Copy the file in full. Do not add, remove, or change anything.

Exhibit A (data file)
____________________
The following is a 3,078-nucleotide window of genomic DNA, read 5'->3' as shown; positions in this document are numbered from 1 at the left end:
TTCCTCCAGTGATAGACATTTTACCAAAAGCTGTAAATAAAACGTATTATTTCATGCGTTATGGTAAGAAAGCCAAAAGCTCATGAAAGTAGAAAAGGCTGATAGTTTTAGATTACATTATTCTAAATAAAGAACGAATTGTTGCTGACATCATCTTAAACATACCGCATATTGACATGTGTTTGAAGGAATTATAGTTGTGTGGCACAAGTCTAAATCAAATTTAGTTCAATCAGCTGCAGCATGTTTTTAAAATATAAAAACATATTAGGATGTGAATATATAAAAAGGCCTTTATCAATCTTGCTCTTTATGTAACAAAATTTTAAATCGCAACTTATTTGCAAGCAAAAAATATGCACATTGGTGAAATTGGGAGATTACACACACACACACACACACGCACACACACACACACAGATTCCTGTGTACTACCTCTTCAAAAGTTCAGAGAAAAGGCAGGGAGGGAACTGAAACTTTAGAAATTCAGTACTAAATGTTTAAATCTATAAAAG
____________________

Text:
The following is a 3,078-nucleotide window of genomic DNA, read 5'->3' as shown; positions in this document are numbered from 1 at the left end:
TTCCTCCAGTGATAGACATTTTACCAAAAGCTGTAAATAAAACGTATTATTTCATGCGTTATGGTAAGAAAGCCAAAAGCTCATGAAAGTAGAAAAGGCTGATAGTTTTAGATTACATTATTCTAAATAAAGAACGAATTGTTGCTGACATCATCTTAAACATACCGCATATTGACATGTGTTTGAAGGAATTATAGTTGTGTGGCACAAGTCTAAATCAAATTTAGTTCAATCAGCTGCAGCATGTTTTTAAAATATAAAAACATATTAGGATGTGAATATATAAAAAGGCCTTTATCAATCTTGCTCTTTATGTAACAAAATTTTAAATCGCAACTTATTTGCAAGCAAAAAATATGCACATTGGTGAAATTGGGAGATTACACACACACACACACACACGCACACACACACACACAGATTCCTGTGTACTACCTCTTCAAAAGTTCAGAGAAAAGGCAGGGAGGGAACTGAAACTTTAGAAATTCAGTACTAAATGTTTAAATCTATAAAAG